“Less than Zero” by Bret Easton Ellis: Exploring the Depths of Despair

Short review: My thoughts on Less Than Zero by Bret Easton Ellis

After finishing “Less, than Zero” by Bret Easton Ellis I was left with a sense of unease and melancholy. The narrative immersed me in the artificial realm of Los Angeles adolescents. Tracking Clays journey from college I experienced a growing detachment and hollowness. The characters purposeless drifting and casual engagement in substance abuse and relationships deeply troubled me.

I experienced a sense of isolation. The superficial nature of Clays interactions with his circle and family resonated with me on a level. The prevalent materialism and moral decline depicted in the book left me feeling despondent prompting contemplation on the influence of wealth and privilege on individuals often leading them astray without purpose.

There were moments when the stark portrayal of decadence left me numb. The vivid descriptions of behavior and the absence of empathy among the characters were jarring. I found myself torn between pity and frustration for Clay and his companions trapped in a cycle.

In essence “Less, than Zero” was a read that compelled introspection into societys undercurrents. The tale stirred up feelings of sorrow, isolation and profound reflection on the void that often comes with a life filled with extravagance and ethical uncertainty. It stayed on my mind past the page leading me to ponder the actual consequences of living such a way.

Bret Easton Ellis‘s “Less than Zero” is a raw, unfiltered dive into the decadence and disillusionment of affluent youth in 1980s Los Angeles. Through the eyes of its protagonist, Clay, Ellis exposes the underbelly of a generation steeped in excess, numbness, and moral decay. Set against the backdrop of a city pulsating with wealth and excess, this novel serves as a haunting portrayal of the emptiness that lies beneath the glitzy facade of privilege.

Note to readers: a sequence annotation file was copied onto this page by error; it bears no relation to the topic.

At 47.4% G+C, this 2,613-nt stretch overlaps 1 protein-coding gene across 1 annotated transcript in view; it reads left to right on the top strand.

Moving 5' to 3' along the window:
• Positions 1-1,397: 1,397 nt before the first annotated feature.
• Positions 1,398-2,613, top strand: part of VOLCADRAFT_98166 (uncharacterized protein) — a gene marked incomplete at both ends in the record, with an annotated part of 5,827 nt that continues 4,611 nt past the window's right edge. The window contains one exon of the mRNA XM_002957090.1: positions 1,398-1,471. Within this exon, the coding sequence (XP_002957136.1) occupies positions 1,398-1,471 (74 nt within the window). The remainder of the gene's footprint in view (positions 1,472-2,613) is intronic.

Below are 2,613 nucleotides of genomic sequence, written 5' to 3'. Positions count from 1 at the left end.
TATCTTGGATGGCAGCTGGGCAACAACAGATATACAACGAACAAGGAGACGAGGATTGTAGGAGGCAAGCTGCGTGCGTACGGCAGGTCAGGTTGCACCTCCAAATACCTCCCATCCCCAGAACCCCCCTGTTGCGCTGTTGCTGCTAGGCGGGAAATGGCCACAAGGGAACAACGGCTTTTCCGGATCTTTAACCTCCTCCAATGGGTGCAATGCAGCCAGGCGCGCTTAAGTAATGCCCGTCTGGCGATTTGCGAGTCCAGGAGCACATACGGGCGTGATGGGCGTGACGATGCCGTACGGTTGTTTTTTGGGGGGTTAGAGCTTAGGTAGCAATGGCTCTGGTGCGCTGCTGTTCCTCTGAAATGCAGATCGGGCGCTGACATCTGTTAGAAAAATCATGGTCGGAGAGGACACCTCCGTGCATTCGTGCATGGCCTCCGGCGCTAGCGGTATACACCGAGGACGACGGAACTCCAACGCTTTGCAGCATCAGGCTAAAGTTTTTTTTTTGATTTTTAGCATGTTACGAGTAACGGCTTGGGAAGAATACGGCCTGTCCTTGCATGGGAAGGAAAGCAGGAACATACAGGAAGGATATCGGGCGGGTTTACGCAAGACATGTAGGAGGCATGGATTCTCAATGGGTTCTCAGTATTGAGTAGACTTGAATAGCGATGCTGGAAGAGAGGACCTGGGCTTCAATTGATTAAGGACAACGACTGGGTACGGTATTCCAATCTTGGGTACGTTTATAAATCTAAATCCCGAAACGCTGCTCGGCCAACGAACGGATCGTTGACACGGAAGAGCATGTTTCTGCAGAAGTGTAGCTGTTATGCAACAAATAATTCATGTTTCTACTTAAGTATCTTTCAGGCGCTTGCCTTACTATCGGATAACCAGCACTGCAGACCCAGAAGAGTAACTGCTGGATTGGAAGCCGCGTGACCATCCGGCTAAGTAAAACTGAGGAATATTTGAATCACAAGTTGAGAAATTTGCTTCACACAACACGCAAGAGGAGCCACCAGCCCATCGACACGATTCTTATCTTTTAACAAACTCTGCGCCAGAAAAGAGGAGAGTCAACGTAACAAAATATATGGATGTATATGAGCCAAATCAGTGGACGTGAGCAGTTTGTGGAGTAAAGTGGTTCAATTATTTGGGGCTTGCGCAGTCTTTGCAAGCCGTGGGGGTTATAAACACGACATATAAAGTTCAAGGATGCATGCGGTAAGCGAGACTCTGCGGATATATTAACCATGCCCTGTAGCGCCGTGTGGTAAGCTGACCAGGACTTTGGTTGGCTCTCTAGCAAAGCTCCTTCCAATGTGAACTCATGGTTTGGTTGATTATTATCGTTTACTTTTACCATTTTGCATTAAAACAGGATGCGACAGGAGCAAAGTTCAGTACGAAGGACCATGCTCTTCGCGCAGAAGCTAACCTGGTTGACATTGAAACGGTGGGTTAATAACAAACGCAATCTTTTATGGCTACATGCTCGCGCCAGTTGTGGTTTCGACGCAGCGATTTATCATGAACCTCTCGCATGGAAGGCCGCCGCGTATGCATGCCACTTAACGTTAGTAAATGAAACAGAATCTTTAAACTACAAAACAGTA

Synopsis: A Glimpse into the Empty Heart of ‘Less than Zero’

“Less than Zero” follows the journey of Clay, a college student returning to his hometown of Los Angeles for winter break. As he reenters the world he left behind, he is confronted with the stark realities of his friends’ lives. Amidst the lavish parties, designer drugs, and casual encounters, Clay grapples with a sense of detachment and alienation. His friends, including the enigmatic Julian and the troubled Blair, are caught in a downward spiral of addiction and self-destruction. As Clay navigates this morally bankrupt landscape, he confronts his own existential crisis and struggles to find meaning amidst the chaos.

Quote from Less than zero by Bret Easton Ellis


At its core, “Less than Zero” delves into themes of alienation, disconnection, and moral decay. Ellis paints a bleak portrait of a generation adrift in a sea of excess, where material wealth serves as a poor substitute for genuine human connection. The characters in the novel are consumed by a sense of ennui, drifting from one hedonistic indulgence to the next in a futile attempt to fill the void within. The pervasive sense of nihilism that permeates the narrative underscores the emptiness of their lives and the hollowness of their pursuits.


Ellis’s characters are meticulously crafted to reflect the emptiness and disillusionment of their world. Clay serves as a detached observer, offering a window into the lives of his peers while struggling to maintain his own sense of identity. Julian, with his charm and charisma, embodies the allure of the fast life, yet beneath the surface lies a vulnerability and desperation that ultimately leads to his downfall. Blair, Clay’s former girlfriend, epitomizes the fragility of youth, her innocence shattered amidst the excess and debauchery of their social circle. Through these characters, Ellis explores the complexities of human nature and the ways in which external influences can shape our sense of self.

Writing Style

Ellis’s prose is spare and unadorned, mirroring the starkness of the world he depicts. His writing is punctuated by moments of brutal honesty and raw emotion, offering glimpses of beauty amidst the squalor. The novel’s fragmented structure mirrors the fractured psyche of its characters, with disjointed scenes and abrupt transitions reflecting the disarray of their lives. Ellis’s use of vivid imagery and evocative language creates a palpable sense of atmosphere, immersing the reader in the neon-lit streets of Los Angeles and the shadowy corners of its nightlife.